Building into an absolutely towering superhero set, 76178 Daily Bugle is an action-packed display piece depicting the ultimate battle of good vs. evil within the Spider-Man universe, all set against the backdrop of an enormous skyscraper containing a massive 3,772 pieces.
With a set this large, discovering everything it has to offer may seem like a daunting prospect. Luckily, Brick Fanatics is swinging in to the rescue to give you a breakdown of five things you might not know about 76178 Daily Bugle.
5 – It’s not quite the tallest set ever
76178 Daily Bugle is the largest LEGO Marvel set ever created. The gigantic tabloid newspaper office fits on to a 32×32 baseplate, but towers above nearly every other LEGO set that’s ever been made, standing at an impressive 82cm. Astonishingly, though, it’s not quite the tallest LEGO set ever: that accolade belongs to 2007’s 10181 Eiffel Tower, which measures a staggering 102cm tall.
4 – It’s a window cleaner’s nightmare
Skyscrapers are known for their uniform design, and 76178 Daily Bugle is no exception, with four near-identical stories. Each one contains floor-to-ceiling window panes both at the front and either side, and the window panes even extend to the rear of some of the floors.
Building the skyscraper will require a staggering 347 trans-clear 1x2x2 panels to be individually attached. Just be thankful they don’t need cleaning as much as real windows.
3 – It’s packed full of Spidey references
76178 Daily Bugle is a love letter to Marvel and Spider-Man fans, packed full of everyone’s favourite heroes and villains, but beyond the included characters there are a tonne of hidden Easter eggs and references for eagle-eyed Marvel fans to spot – often making reference to characters who didn’t make it into the final line-up of minifigures.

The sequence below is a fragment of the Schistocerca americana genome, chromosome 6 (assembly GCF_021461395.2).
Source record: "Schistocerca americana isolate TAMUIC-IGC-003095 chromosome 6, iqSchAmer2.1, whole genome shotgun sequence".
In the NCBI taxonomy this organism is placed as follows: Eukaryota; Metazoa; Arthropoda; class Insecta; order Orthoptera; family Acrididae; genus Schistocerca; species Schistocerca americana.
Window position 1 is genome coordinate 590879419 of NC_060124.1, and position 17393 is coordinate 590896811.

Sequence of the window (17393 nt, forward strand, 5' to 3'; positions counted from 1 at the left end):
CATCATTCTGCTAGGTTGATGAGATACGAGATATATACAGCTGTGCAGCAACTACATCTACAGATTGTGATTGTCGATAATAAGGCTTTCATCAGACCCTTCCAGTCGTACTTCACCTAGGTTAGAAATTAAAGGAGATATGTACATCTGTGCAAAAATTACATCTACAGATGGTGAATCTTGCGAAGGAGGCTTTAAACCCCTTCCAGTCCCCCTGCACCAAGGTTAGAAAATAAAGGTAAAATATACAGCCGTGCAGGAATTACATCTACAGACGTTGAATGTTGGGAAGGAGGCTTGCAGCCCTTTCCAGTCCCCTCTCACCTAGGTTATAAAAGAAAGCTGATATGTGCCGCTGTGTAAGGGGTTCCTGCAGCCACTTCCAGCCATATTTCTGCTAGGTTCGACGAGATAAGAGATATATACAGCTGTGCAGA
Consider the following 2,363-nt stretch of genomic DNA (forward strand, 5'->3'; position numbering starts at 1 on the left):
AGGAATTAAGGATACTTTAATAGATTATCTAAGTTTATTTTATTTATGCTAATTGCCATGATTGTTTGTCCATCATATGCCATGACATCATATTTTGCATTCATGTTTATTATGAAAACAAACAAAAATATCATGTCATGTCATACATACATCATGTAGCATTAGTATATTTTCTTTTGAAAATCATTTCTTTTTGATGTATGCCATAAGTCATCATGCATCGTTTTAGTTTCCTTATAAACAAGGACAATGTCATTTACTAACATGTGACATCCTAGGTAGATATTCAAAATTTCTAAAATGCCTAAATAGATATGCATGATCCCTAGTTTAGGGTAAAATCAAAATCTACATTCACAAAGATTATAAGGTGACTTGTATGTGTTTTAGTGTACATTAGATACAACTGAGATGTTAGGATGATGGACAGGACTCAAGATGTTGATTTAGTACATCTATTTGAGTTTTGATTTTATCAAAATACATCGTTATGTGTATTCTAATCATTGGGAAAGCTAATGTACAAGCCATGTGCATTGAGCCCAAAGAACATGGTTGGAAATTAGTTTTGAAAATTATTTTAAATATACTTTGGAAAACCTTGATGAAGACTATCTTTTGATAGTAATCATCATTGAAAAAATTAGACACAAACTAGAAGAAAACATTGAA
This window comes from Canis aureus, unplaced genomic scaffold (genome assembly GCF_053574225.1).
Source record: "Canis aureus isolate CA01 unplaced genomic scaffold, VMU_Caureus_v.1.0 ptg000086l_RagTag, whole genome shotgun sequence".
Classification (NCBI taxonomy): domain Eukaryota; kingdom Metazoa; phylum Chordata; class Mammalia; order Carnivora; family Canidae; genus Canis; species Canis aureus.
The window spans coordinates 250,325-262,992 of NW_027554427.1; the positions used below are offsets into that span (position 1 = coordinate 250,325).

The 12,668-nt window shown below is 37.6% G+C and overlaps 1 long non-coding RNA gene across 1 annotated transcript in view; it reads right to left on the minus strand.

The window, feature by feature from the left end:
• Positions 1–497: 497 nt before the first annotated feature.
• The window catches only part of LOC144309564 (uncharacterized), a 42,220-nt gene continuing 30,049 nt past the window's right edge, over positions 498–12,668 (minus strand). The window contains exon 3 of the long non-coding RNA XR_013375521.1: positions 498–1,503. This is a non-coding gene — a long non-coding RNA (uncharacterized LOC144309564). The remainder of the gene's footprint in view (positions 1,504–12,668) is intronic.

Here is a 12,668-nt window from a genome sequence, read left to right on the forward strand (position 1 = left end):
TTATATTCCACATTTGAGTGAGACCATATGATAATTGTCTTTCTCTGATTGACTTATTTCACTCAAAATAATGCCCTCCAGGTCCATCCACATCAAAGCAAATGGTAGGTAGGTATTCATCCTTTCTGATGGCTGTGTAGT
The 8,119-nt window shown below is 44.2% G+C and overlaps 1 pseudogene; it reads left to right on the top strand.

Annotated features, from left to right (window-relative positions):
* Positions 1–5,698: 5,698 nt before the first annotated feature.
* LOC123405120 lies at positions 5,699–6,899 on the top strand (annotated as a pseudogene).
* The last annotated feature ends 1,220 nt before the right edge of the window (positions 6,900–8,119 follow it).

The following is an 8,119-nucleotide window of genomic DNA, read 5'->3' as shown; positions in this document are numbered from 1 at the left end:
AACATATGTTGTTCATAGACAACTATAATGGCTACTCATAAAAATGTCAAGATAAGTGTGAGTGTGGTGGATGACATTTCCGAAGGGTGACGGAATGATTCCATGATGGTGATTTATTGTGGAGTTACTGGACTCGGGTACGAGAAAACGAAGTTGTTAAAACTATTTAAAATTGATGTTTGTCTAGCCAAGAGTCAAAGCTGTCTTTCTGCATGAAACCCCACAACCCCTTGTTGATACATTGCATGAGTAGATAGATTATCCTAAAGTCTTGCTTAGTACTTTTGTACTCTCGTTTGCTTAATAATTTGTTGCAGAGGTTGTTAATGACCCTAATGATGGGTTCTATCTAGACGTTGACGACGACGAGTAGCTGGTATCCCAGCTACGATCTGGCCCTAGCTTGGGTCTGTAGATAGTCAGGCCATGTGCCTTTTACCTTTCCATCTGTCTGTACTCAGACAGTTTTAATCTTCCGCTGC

Eddie Brock has scrawled graffiti on the rear exit door, as well as leaving a missed call for reporter Betty Brant. References to two of Spider-Man’s most feared enemies can be found on the giant television screen on the outside wall, as both the alter-egos of the Lizard (Curt Connors) and the Jackal (Prof. Miles Warren) are mentioned during the news broadcast.
Kingpin, Electro and Rhino also make appearances on several of the newspaper headlines that are strewn about the set, and both Rhino and Electro portray minifigures that have never been released before. Could they be a hint towards future minifigures, similar to Daredevil’s tease in 76108 Sanctum Sanctorum Showdown?
Spider-Man’s appearances over the years in both comics and movies are also referenced throughout, with some more subtle than others. Behind the water tower that sits on the roof is a Miles Morales sticker, which the web-slinger places around the city in 2018’s Spider-Man: Into The Spider-verse.
The Green Goblin bursting through Peter Parker’s office is a direct reference to the first of the three Spider-Man films by Sam Raimi, but probably the most subtle reference to Spider-Man appearances is actually on the licence plate of the yellow taxi. The plate reads AFA 0015, which is a direct reference to Spider-Man’s very first appearance in the comic book Amazing Fantasy #15.
2 – All its minifigures have featured in comics
Twenty-five minifigures are included in 76178 Daily Bugle, and 16 of those are exclusives, with Marvel fan-favourites The Punisher, Daredevil and Blade all appearing in minifigure form for the first time.
But did you know that during the early design stages, there were over 60 different characters being considered before eventually settling on the final 25? What’s more, every single minifigure that’s made their way inside the set has popped up in a Marvel comic at some stage – even Bernie the cab driver made an appearance, just once, in an issue of The Incredible Hulk way back in 1978!
1 – All of its newspapers are unique
As you’d expect from a LEGO set of this size, there are going to be a fair amount of stickers required to decorate various aspects of the building. The stickers themselves are really well designed, but what makes this set feel special are the printed elements.
That includes 18 uniquely-printed 2×2 newspaper headlines, which reference everything from past comics to Spider-Man films, TV appearances and even video games. They are beautifully designed, look incredible when placed around the set and are sure to be very desirable collectors’ pieces.